Thursday 10 December 2015

Task 35: Read War and Peace

In my last but one blog, published on Friday 27 November, I shared with you the encouraging news that I had at last immersed myself in War and Peace and was working my way through it like a dose of salts.  The deadline I'd set myself for completing it was Tuesday 1 December......and with 618 pages to go, a serious readathon was required.  

On Saturday morning I headed back to the sofa and picked up the story again. The fortunes of the Rostovs and Bolkonskys continued to ebb and flow (a lot more ebbing than flowing, it has to be said). I was completely absorbed. And then Page 1177 took me by surprise. A certain French commander received a name check. 'Andrew, look, Tolstoy's just mentioned a top level French soldier called Marshall Junot' I said excitedly. Andrew didn't bat an eyelid. 'I've told you about him before,' he said, 'he's that relative of mine who went mad at the end of the Napoleonic wars and used to march up and down the streets of Paris wearing nothing but his sword and epaulettes.' I always knew I'd married into a noble but eccentric line.  

One final war, invasion and subsequent retreat from Moscow later, I made it to the epilogue. That was on Monday afternoon. I loved Part 1 of the epilogue. All my favourite characters had survived to make an appearance and there were some relatively optimistic plot line endings - much more upbeat than East Enders.  Part 2 of the epilogue was a different matter. It contained a 41-page in-depth analysis of the Napoleonic wars..... I skim-read it dutifully for Tolstoy's sake (he'd obviously worked very hard on it) but I rather wished he'd wrapped things up 41 pages earlier.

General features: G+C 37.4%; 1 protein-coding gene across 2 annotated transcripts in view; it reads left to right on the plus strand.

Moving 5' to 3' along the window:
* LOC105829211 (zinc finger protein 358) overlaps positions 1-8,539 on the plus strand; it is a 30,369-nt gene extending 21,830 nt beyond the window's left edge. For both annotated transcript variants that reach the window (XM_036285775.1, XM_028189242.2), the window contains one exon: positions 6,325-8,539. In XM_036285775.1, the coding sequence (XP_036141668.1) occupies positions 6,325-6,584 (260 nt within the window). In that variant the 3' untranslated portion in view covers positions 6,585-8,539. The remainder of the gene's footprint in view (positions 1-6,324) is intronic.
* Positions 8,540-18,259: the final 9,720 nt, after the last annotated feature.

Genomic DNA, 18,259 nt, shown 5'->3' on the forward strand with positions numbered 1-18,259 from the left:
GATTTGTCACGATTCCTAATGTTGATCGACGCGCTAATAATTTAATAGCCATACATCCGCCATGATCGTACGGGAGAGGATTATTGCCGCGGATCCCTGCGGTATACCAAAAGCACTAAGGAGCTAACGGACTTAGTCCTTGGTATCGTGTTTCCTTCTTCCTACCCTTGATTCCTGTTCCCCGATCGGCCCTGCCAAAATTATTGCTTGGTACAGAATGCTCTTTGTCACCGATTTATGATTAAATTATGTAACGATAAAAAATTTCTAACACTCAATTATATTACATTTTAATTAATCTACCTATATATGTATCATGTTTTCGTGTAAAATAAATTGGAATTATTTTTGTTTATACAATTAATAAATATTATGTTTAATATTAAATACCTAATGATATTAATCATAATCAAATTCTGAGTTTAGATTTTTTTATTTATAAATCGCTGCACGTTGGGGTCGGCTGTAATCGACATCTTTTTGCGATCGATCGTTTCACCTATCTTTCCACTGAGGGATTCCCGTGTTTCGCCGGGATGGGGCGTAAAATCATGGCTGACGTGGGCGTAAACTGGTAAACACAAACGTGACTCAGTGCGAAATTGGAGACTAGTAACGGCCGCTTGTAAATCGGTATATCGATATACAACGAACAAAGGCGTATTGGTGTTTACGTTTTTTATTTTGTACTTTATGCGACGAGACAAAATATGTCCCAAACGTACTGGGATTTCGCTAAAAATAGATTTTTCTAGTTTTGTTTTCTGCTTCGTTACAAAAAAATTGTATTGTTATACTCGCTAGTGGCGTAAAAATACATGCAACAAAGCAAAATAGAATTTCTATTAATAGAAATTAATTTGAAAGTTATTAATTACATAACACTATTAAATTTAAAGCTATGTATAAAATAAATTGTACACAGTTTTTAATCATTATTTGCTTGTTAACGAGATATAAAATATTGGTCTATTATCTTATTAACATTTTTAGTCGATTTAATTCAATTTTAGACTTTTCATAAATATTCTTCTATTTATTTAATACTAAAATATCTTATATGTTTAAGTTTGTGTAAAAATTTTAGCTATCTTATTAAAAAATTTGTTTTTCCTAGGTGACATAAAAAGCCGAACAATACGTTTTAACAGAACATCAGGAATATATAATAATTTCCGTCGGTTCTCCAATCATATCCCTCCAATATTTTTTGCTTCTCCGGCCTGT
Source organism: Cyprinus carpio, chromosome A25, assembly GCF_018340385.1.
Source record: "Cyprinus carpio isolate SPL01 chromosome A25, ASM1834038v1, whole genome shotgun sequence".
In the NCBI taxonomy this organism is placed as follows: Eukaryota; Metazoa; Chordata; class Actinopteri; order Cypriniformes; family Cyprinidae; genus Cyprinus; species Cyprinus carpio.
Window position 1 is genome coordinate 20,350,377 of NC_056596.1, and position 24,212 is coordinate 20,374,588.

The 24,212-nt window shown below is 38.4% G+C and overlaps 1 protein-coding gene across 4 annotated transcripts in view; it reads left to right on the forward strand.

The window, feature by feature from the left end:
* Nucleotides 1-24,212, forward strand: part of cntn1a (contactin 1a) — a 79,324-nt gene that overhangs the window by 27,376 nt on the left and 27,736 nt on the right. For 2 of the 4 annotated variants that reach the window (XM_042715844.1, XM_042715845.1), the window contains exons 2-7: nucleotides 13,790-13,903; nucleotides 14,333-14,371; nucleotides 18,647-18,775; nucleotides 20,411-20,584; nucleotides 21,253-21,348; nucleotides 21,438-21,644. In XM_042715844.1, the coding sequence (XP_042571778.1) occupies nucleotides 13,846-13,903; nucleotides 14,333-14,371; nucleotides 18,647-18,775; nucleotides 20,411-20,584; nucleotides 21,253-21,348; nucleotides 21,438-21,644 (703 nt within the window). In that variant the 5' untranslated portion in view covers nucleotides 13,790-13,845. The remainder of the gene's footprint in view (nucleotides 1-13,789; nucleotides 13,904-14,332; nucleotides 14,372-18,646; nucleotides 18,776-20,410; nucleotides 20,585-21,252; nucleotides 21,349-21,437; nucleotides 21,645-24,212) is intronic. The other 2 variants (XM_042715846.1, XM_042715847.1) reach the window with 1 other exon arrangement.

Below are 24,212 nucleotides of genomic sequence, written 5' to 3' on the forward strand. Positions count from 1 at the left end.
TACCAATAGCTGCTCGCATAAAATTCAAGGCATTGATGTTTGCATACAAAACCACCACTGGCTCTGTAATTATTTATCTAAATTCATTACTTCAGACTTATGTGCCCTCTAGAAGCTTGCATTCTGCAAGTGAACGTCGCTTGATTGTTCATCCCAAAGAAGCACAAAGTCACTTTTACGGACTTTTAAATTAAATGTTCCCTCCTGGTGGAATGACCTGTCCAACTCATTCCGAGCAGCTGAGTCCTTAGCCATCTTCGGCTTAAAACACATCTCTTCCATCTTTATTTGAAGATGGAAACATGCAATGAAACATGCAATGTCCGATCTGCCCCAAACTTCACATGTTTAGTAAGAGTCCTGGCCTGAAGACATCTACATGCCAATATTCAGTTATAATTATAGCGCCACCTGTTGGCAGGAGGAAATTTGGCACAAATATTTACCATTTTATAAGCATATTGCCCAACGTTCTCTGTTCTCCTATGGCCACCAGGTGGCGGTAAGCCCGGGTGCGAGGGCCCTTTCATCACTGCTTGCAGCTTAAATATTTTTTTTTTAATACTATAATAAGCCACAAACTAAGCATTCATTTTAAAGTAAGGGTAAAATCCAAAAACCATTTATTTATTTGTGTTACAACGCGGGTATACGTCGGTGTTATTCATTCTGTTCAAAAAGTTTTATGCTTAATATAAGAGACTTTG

On Tuesday 1 December, at 5.15pm, I finally reached the end of Tolstoy's epic tome. By coincidence, The Times featured an article on War and Peace that day to highlight the forthcoming TV series. The author of the article, Professor John Sutherland, expressed the view that because W&P is so long no one has actually read it, describing it as 'the Everest of unread fiction'. Well excuse me!!   Although as I read through his very entertaining Cheat's Guide to War and Peace, I found myself from time to time questioning the accuracy of his synopsis, which begs the question - has Prof Sutherland himself ever read it.....?

My copy of War and Peace is now filed away in the bookcase. That's thirty tasks duly completed at the halfway mark of my challenge - just another thirty to go!  

So now it's time to move the focus of my fund-raising from the older end of the age spectrum to the younger end. For the second part of the challenge my chosen charity is Shooting Star Chase, a leading children's hospice charity caring for babies, children and young people, based in Guildford and Hampton. I've set up a new JustGiving page dedicated to Shooting Star Chase, which is at:   

If you visit the new page you'll find it features a gorgeous little girl, Thea Rose Redford, who is the inspiration behind my decision to raise money for Shooting Star Chase. It'll be my pleasure to write a more detailed post about her in my blog very soon.

Always remembering Thea: 2012 -2013


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